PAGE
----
Baker’s talk, “Hold On: The Privilege of Keeping Old Things Safe,” echoed themes raised in his 2001 book, Double Fold, about the preservation of old newspapers and books, and the mechanisms, such as microfilm, that were being used to replace physical copies. The talk was the second of seven “Richard D’Abate Lectures: Conversations about History, Art, and Literature honoring the longtime MHS executive director, who is retiring this spring.

Baker’s topic is particularly relevant to MHS given both its mission to “preserve the history and heritage of Maine” by collecting and caring for the state’s historic treasures and the Society’s early embrace of the importance of digitizing historical collections via its online museum, Maine Memory Network.

Baker, who lives in Maine, opened by thanking D’Abate for introducing him more fully to the value of Longfellow’s poetry–which he never encountered as a young English major–and for showing him around MHS and the library when Baker was researching Double Fold. He only had a brief tour back then, but decided to return prior to his “Hold On” talk to look more deeply into the stacks. The items he discovered, with the help of library director, Nicholas Noyes, and D’Abate delighted him.

John Mead Gould, Portland, 1913

An interest in the Quakers pointed him first to two “A Line a Day” diaries kept by Hattie O. Cox in 1918 and 1945, images of which he showed to the audience. The small pages contain four entries from the same day of the year, across four years. D’Abate suggested that he also look at the unusual and meticulous diary of Joseph “Handkerchief” Moody, written completely in code.

Finally, Baker asked Noyes to pull out his favorite diary. Noyes brought him two diaries by Civil War Major John Mead Gould, as well as a book Gould wrote about the war. While Gould’s book and the diary he kept during the war itself is rich with battle details, it was the post-war diary of Gould’s daily life back home–covering everything from anxiety over the Spanish-American War to the author’s recovery from surgery–that most intrigued Baker.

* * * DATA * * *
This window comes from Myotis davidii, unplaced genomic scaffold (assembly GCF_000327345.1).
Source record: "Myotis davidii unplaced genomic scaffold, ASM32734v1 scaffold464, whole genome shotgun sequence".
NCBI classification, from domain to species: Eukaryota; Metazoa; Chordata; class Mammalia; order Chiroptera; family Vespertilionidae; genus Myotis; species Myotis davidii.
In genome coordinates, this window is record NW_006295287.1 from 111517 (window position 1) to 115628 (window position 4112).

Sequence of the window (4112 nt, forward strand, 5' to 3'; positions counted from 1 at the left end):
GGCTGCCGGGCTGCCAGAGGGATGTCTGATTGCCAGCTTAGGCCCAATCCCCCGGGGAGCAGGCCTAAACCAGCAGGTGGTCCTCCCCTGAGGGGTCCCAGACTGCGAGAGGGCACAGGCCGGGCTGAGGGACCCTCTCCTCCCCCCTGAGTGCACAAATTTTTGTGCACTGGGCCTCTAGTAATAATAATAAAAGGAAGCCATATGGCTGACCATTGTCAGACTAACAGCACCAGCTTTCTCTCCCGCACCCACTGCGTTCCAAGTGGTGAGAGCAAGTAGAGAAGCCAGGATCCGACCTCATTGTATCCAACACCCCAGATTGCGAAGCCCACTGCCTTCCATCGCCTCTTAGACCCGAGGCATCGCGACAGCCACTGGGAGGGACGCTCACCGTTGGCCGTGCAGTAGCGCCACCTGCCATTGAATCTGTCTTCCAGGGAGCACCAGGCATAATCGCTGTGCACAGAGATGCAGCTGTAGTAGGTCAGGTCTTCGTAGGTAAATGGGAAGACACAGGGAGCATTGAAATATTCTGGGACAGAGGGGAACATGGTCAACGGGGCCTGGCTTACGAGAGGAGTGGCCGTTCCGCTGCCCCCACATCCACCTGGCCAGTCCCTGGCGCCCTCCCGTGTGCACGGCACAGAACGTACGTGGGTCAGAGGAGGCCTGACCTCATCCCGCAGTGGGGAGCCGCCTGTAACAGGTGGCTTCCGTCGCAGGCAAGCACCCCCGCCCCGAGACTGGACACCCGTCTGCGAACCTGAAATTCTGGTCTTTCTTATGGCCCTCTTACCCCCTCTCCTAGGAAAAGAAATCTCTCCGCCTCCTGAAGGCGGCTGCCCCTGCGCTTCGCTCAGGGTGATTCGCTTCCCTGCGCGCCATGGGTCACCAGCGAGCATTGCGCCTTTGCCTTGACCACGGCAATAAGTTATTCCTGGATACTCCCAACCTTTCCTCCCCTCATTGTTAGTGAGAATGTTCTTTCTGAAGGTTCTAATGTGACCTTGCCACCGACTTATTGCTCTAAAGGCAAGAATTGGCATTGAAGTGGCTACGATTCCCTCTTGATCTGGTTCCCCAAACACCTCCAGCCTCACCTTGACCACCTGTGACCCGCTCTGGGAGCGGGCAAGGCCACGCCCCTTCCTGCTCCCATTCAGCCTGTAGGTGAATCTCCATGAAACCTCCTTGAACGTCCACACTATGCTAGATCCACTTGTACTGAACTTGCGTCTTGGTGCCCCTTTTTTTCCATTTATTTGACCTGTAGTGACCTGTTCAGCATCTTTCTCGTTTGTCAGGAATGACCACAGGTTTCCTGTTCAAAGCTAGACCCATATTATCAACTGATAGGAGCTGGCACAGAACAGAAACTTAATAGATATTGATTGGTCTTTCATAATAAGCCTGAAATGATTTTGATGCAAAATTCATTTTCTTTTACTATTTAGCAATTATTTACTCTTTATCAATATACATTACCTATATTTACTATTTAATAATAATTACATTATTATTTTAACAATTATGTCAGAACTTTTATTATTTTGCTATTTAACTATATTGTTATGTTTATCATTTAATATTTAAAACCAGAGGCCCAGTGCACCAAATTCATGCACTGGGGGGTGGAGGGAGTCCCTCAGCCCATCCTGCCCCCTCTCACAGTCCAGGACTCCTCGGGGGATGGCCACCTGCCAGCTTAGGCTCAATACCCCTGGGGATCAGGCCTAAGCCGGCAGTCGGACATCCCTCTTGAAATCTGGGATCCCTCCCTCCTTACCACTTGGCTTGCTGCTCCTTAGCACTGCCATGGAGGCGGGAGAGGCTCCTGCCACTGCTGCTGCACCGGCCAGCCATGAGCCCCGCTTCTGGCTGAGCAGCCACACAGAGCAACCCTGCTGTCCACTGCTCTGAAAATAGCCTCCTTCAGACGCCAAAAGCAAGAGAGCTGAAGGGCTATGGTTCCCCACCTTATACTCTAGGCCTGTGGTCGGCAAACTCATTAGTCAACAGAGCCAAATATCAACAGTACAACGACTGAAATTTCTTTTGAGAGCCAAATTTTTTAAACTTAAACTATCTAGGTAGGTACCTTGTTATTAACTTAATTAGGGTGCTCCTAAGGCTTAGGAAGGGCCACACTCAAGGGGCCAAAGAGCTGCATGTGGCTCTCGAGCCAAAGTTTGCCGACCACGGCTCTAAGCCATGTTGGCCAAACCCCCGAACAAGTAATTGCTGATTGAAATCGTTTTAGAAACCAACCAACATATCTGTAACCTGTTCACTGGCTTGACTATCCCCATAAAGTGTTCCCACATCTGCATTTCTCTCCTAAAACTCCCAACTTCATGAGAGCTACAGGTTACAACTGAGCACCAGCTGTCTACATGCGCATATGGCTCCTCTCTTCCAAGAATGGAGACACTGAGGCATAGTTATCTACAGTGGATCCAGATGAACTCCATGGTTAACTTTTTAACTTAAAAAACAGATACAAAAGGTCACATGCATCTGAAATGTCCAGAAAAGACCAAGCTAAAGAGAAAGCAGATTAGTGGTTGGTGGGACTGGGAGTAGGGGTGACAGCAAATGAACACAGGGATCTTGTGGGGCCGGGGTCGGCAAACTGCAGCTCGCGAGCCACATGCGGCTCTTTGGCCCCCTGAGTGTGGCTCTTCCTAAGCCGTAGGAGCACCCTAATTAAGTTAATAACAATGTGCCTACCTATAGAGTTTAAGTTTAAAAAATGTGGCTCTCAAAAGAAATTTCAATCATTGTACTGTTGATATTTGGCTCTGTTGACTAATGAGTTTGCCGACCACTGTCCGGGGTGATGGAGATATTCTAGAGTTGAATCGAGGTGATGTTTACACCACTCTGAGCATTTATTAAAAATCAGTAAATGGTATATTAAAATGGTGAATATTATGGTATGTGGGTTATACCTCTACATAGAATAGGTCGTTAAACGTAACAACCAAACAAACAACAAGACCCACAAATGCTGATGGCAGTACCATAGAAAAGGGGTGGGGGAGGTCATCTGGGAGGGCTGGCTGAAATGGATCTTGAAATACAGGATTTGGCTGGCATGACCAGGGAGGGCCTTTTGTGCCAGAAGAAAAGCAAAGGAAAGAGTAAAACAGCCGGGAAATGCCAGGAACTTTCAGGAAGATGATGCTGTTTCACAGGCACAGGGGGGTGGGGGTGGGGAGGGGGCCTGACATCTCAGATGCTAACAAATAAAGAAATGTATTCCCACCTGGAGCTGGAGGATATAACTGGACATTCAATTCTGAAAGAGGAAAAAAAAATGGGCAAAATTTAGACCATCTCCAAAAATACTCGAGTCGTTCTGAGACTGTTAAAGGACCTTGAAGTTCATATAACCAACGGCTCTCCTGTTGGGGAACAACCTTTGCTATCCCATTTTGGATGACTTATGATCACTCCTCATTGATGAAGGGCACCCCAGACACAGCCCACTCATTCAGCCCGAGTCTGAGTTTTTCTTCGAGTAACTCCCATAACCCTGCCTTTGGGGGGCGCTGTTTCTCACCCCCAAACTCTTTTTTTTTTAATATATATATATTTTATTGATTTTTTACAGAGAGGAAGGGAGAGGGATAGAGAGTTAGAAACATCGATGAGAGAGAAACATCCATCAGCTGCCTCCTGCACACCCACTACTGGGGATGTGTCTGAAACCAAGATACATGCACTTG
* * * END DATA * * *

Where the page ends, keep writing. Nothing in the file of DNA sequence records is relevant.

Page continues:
“I felt I was reading an unpublished novel,” said Baker. “Paging through a diary, you have a shell over you that’s the shell of ‘today-ness,’ but it begins to slough away, and you enter” the author’s shell. “You are forced to slow down and think about a life that doesn’t have as many advocates”–as, say, a Longfellow, or another well-known individual.

While high-quality digital versions–such as what exists on Maine Memory–of the priceless artifacts are a great and useful invention, “physical things have an eloquence that copies don’t have,” said Baker.

Two pages from the New York World from the Sunday, June 3, 1900, edition. "The Bathing Girl of 1900" and "The Plunk Family" funnies.

It was this belief that led to his crusade to save newspapers that were being destroyed. In 1999, he and his wife founded the American Newspaper Repository and rented an old mill building in Rollingsford, New Hampshire, to purchase and store long runs of papers like the Chicago Tribune and Joseph Pulitzer’s 1860-1931 New York World, as well as ethnic newspapers such as the Irish World and the Yiddish-language New York Forward. That collection has since been donated to Duke University, which houses the newspapers in a state-of-the-art special collections facility.

The same pages on microfilm. (Courtesy American Newspaper Repository website.)

Baker showed the audience numerous slides of pages from Sunday editions of the Tribune and the World, many of them in vibrant color. He then compared several with images of their microfilmed versions. In many cases, the difference in both the illustrations and the text is stark. Part of the stories being captured–whether they are major headlines, advertisements, comics, special features, or charming oddities like paper dolls or dress patterns–and the sense of history as a living thing, is lost in the grainy, black-and-white versions.

These papers were “what people looked at on a given Sunday in the United States more than anything else, except maybe the Bible,” said Baker. “There were once millions of copies of these papers in existence. Now there’s just one.”